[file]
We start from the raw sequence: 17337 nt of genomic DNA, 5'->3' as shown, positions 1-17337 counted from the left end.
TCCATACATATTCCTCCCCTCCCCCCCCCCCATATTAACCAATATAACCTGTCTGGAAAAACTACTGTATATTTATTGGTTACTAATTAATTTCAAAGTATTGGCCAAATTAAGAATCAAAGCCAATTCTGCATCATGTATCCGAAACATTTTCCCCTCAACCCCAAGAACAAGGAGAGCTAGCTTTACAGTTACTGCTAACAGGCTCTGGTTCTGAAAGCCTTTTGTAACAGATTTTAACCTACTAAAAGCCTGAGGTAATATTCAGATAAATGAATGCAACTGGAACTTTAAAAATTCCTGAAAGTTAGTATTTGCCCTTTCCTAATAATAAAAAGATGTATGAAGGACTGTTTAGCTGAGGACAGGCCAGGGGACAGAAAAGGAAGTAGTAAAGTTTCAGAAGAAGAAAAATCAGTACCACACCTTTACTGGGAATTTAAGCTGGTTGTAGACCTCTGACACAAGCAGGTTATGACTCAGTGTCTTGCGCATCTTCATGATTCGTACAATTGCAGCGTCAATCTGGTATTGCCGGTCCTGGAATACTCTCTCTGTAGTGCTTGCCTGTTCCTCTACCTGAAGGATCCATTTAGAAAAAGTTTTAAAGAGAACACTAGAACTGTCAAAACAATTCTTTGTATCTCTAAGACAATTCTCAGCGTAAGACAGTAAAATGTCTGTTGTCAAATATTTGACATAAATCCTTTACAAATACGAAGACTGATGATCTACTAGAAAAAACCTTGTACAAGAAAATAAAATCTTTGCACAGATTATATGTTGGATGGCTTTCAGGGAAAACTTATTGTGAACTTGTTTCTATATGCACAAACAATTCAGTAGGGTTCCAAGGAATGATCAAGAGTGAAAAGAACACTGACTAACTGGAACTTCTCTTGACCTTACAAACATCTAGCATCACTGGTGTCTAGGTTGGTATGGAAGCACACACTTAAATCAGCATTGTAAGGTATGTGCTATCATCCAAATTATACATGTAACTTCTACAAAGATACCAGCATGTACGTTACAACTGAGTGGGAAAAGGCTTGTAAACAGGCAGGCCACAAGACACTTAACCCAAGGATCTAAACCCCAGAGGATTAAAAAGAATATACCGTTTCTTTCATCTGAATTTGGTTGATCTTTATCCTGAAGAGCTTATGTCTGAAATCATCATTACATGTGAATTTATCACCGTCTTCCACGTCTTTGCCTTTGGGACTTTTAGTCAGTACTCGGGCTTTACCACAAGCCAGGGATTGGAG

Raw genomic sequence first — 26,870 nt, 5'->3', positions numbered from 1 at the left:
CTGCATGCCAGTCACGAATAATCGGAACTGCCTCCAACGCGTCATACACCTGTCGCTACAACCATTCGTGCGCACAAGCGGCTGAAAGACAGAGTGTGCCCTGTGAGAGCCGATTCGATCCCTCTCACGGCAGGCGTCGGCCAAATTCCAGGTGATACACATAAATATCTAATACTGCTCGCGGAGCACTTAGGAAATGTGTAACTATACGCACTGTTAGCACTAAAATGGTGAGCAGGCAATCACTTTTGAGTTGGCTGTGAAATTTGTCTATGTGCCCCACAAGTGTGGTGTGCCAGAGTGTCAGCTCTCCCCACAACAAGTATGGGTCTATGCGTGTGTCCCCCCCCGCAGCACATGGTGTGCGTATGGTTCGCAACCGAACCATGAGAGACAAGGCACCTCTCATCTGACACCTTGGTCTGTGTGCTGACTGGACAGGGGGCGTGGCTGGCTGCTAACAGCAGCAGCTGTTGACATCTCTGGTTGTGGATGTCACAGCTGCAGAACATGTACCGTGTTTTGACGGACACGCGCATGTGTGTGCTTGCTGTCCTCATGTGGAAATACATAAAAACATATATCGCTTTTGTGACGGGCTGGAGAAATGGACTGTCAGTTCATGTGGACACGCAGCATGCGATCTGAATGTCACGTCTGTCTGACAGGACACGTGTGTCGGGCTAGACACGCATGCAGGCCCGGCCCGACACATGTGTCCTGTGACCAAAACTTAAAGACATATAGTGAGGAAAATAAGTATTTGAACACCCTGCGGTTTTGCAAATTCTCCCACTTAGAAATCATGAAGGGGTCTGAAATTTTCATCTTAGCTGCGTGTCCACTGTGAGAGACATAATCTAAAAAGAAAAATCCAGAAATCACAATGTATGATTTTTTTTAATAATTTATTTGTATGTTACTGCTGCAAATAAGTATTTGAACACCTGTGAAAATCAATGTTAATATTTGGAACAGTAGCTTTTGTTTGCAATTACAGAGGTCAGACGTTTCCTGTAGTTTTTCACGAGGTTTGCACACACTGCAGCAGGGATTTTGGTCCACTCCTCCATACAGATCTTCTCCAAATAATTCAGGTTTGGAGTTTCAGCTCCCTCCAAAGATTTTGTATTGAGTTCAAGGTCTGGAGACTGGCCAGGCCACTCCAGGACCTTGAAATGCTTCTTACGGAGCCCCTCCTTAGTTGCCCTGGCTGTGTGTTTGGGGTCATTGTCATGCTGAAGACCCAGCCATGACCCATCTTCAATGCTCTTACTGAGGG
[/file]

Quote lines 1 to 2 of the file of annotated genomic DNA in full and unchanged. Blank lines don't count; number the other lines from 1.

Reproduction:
We start from the raw sequence: 17337 nt of genomic DNA, 5'->3' as shown, positions 1-17337 counted from the left end.
TCCATACATATTCCTCCCCTCCCCCCCCCCCATATTAACCAATATAACCTGTCTGGAAAAACTACTGTATATTTATTGGTTACTAATTAATTTCAAAGTATTGGCCAAATTAAGAATCAAAGCCAATTCTGCATCATGTATCCGAAACATTTTCCCCTCAACCCCAAGAACAAGGAGAGCTAGCTTTACAGTTACTGCTAACAGGCTCTGGTTCTGAAAGCCTTTTGTAACAGATTTTAACCTACTAAAAGCCTGAGGTAATATTCAGATAAATGAATGCAACTGGAACTTTAAAAATTCCTGAAAGTTAGTATTTGCCCTTTCCTAATAATAAAAAGATGTATGAAGGACTGTTTAGCTGAGGACAGGCCAGGGGACAGAAAAGGAAGTAGTAAAGTTTCAGAAGAAGAAAAATCAGTACCACACCTTTACTGGGAATTTAAGCTGGTTGTAGACCTCTGACACAAGCAGGTTATGACTCAGTGTCTTGCGCATCTTCATGATTCGTACAATTGCAGCGTCAATCTGGTATTGCCGGTCCTGGAATACTCTCTCTGTAGTGCTTGCCTGTTCCTCTACCTGAAGGATCCATTTAGAAAAAGTTTTAAAGAGAACACTAGAACTGTCAAAACAATTCTTTGTATCTCTAAGACAATTCTCAGCGTAAGACAGTAAAATGTCTGTTGTCAAATATTTGACATAAATCCTTTACAAATACGAAGACTGATGATCTACTAGAAAAAACCTTGTACAAGAAAATAAAATCTTTGCACAGATTATATGTTGGATGGCTTTCAGGGAAAACTTATTGTGAACTTGTTTCTATATGCACAAACAATTCAGTAGGGTTCCAAGGAATGATCAAGAGTGAAAAGAACACTGACTAACTGGAACTTCTCTTGACCTTACAAACATCTAGCATCACTGGTGTCTAGGTTGGTATGGAAGCACACACTTAAATCAGCATTGTAAGGTATGTGCTATCATCCAAATTATACATGTAACTTCTACAAAGATACCAGCATGTACGTTACAACTGAGTGGGAAAAGGCTTGTAAACAGGCAGGCCACAAGACACTTAACCCAAGGATCTAAACCCCAGAGGATTAAAAAGAATATACCGTTTCTTTCATCTGAATTTGGTTGATCTTTATCCTGAAGAGCTTATGTCTGAAATCATCATTACATGTGAATTTATCACCGTCTTCCACGTCTTTGCCTTTGGGACTTTTAGTCAGTACTCGGGCTTTACCACAAGCCAGGGATTGGAG